Academically, it can serve as a gap year. In the time that most people are continuing their bachelor’s degrees, you have time to read books and other content and expand your perspectives on things that you may not have explored during your time in your undergraduate years. For example, I did not study philosophy during my college years but I was able to develop and appreciation for bioethics as I moved into my “gap year.” Furthermore, with the newfound time, you can travel or get another degree. One of my peers was able to pursue a special 1-year master’s in public health because he was able to graduate early with his degree. These options are not available to you if you are still in college and need to study for another exam or another assignment.


  1. Being young isn’t that good for med school

When applying to medical school, it may seem as if being younger is a good thing – you’ve been able to complete the requirements without a sweat in the time other people may be halfway to completing them. Nevertheless, medical schools do take age as a marker of maturity. They may be impressed with your ability to complete medical school quickly, but they just as easily may be turned off by your inexperience in college. When you’re young, a year is a long time to mature and medical school admissions committees are definitely cognizant of this fact.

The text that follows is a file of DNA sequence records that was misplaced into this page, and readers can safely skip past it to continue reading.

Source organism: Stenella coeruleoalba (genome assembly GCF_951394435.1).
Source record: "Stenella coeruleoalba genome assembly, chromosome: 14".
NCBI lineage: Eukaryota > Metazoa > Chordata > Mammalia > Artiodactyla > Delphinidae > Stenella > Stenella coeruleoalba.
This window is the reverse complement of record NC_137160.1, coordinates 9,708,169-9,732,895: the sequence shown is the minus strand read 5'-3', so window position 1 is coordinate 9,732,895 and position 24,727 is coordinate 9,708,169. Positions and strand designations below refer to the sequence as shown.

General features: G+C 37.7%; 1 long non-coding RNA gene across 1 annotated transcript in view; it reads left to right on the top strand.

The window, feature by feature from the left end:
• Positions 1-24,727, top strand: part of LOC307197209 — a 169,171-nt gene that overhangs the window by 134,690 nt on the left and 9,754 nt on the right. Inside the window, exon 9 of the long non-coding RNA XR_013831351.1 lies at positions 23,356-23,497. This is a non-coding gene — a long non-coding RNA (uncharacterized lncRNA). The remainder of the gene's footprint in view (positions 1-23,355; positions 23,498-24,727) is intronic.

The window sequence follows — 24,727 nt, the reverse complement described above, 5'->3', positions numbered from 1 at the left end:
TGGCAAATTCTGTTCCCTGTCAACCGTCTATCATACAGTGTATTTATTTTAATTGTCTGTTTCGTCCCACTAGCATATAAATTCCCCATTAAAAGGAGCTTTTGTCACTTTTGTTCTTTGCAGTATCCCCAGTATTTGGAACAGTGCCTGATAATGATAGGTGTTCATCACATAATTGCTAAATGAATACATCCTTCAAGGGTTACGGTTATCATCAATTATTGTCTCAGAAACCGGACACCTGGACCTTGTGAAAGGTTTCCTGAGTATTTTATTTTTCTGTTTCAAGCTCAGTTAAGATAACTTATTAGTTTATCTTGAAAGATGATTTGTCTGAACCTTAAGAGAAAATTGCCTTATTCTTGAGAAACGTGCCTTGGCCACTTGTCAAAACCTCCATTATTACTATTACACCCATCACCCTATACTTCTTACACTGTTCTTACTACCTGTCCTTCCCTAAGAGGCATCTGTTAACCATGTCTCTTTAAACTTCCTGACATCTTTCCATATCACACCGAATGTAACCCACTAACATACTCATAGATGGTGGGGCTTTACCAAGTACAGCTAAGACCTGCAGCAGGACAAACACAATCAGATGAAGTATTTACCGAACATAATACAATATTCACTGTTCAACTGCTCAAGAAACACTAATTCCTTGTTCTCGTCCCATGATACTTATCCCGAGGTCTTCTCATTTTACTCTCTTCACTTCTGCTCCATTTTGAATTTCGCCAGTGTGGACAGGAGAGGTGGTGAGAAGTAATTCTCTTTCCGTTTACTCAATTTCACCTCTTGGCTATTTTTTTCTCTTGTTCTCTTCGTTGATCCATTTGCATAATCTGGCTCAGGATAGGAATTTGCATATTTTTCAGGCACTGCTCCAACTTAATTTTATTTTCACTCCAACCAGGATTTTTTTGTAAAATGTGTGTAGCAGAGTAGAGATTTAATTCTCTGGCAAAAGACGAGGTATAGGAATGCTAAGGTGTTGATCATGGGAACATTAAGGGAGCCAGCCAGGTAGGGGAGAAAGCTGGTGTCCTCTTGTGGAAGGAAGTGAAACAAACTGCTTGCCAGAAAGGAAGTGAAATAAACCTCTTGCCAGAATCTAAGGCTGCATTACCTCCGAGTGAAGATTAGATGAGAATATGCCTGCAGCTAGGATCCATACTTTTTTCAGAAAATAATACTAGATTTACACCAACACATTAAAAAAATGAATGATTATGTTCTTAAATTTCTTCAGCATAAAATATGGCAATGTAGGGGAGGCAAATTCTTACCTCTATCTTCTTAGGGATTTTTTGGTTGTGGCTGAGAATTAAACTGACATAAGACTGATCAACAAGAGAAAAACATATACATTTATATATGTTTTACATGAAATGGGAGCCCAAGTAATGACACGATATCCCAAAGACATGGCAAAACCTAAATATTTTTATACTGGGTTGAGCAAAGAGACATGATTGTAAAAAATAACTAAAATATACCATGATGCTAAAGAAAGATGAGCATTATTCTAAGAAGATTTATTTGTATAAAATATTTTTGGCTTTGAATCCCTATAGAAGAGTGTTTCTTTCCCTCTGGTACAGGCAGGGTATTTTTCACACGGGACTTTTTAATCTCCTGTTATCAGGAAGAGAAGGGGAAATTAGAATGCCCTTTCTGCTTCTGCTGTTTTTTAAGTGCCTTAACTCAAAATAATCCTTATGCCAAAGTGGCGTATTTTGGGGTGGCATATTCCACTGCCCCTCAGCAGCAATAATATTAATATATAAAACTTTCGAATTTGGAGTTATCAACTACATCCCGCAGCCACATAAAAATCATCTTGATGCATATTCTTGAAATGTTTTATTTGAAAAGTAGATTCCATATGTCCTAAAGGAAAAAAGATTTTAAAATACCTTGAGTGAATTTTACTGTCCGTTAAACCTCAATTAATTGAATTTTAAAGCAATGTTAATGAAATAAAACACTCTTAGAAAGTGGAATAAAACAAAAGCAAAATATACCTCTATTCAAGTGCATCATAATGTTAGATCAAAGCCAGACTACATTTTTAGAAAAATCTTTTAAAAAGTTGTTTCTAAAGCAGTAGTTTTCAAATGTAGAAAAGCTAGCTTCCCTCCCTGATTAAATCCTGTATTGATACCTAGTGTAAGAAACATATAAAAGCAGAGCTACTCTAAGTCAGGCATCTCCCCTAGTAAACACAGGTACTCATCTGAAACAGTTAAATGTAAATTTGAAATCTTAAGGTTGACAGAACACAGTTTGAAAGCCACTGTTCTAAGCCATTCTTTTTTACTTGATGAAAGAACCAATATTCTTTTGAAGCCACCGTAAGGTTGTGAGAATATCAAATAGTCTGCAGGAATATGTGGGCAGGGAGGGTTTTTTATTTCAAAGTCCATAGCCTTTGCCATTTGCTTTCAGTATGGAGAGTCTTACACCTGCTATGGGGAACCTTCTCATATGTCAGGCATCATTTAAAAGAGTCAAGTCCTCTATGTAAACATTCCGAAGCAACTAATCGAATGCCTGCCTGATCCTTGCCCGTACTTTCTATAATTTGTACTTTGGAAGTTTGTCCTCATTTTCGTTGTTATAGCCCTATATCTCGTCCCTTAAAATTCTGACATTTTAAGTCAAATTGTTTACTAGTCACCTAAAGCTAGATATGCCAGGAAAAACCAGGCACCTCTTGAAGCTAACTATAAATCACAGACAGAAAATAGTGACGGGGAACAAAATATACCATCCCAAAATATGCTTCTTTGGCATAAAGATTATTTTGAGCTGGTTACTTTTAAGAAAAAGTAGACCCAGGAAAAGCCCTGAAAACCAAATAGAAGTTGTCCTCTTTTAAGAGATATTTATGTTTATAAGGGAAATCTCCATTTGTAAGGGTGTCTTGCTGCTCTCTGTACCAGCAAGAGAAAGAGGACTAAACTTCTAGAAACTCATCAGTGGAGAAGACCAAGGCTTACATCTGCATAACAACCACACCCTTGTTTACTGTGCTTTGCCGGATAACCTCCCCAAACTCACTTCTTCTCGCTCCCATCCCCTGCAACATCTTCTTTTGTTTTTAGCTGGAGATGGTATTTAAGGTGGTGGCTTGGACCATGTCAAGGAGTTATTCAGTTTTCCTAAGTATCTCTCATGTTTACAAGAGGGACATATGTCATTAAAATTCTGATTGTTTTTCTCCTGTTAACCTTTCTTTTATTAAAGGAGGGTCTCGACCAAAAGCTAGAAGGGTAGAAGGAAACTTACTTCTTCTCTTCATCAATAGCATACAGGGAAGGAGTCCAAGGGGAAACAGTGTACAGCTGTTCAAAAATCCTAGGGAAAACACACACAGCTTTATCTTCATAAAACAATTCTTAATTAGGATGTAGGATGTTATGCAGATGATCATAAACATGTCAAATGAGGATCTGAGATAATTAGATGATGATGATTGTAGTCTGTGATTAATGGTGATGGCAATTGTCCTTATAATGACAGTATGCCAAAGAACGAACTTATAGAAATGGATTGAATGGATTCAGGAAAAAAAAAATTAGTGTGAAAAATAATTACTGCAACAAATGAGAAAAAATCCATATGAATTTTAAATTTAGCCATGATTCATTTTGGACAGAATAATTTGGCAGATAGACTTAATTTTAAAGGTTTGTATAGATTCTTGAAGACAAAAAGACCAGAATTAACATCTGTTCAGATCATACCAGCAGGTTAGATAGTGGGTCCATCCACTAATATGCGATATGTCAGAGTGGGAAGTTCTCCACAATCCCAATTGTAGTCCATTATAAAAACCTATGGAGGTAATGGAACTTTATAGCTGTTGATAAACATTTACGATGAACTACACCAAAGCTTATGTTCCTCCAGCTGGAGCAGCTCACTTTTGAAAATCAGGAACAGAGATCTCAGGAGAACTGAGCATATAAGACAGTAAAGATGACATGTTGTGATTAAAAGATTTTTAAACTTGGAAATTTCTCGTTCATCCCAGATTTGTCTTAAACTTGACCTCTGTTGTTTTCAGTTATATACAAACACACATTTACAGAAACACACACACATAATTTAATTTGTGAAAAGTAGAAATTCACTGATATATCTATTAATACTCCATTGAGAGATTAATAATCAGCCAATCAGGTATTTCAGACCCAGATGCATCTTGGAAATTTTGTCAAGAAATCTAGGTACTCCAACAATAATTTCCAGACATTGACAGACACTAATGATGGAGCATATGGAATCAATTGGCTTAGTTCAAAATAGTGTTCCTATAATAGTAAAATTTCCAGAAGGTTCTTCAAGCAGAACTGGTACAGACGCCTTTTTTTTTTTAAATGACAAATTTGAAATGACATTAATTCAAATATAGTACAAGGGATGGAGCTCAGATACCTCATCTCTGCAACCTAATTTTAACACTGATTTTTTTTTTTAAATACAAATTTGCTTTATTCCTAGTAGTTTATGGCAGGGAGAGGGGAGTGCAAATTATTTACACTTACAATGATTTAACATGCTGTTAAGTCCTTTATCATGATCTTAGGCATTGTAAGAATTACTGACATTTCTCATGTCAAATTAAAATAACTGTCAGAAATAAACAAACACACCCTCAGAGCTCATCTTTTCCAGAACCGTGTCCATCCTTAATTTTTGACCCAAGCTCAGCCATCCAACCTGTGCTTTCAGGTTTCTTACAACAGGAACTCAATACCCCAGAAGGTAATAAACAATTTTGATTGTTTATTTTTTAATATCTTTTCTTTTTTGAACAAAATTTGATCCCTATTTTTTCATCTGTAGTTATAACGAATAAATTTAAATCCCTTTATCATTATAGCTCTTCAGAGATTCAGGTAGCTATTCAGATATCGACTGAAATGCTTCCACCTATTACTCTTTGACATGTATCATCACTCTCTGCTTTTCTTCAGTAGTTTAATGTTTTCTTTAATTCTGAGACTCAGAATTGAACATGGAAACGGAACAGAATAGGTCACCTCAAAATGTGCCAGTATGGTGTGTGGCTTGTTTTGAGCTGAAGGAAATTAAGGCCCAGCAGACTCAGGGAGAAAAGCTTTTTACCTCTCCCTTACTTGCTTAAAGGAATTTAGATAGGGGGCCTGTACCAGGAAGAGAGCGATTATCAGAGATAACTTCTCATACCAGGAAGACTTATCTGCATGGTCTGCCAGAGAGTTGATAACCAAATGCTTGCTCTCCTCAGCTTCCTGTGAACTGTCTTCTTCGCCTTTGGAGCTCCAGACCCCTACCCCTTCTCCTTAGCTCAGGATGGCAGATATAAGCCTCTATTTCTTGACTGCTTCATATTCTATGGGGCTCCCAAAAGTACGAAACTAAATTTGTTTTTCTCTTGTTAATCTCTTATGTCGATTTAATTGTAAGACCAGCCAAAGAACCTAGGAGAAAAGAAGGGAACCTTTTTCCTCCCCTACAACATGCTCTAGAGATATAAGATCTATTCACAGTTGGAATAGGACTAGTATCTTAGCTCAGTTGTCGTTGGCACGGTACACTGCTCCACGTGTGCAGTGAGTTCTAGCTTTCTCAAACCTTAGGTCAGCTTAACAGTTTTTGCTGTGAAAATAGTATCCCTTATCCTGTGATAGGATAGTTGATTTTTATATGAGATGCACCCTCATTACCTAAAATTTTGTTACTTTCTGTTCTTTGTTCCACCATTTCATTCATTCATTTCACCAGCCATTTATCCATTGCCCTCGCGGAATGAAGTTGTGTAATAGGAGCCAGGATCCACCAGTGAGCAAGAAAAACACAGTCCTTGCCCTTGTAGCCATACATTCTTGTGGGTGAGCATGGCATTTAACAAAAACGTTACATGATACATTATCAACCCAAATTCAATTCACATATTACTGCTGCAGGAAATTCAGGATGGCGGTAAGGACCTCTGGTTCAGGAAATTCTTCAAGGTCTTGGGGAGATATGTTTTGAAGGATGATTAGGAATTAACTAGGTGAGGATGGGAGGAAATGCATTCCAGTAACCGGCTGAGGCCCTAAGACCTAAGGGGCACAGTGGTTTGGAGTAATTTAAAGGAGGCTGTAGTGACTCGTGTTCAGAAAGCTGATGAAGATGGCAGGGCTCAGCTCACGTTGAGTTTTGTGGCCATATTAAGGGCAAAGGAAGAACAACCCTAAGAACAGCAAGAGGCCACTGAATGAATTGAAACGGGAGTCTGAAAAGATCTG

1. Socially – Miss college experience

Graduating early may be a good way to expand your personal horizons, but college is a good way to meet and keep lifetime friends. Working in the “real world” is much different than college – you cannot decide to wake up early and decide not to go into work (as opposed to class), and you have to accept responsibility for many more tasks and do them well in order to keep your job. However, if you are working, you may have to miss late night impromptu hangouts or other spontaneous gatherings with friends. If keeping strong friendships in and after college is your priority, you may want to rethink graduating early.  

  1. Academically – cannot change GPA

Finally, on an academic note, having a year to improve your science or undergraduate GPA for medical school admissions may be a good idea. Another year offers you another chance to raise the GPA by taking a lighter schedule (as you already applied to medical school) and also show schools that you are able to keep up the extracurricular activities which you have been working for your whole undergraduate career. In fact, senior year may be the time where you put more effort into those activities as this is the last time that you are going to be taking part in them (this also links to the social experience of college).


As you can see, there is a time and place for graduating early (especially if you are financially incentivized to do so). Nevertheless, it also comes with cons which you may want to consider as you are applying to medical school, both academic and social. Hopefully you are able to find a choice which you are comfortable with and use it to the full advantage when you apply to medical school!

Shree Nadkarni

Shree Nadkarni is a BS/MD student at Rutgers New Jersey Medical School majoring in biology. He blogs about health policy, medical education, and the future of healthcare at his blog,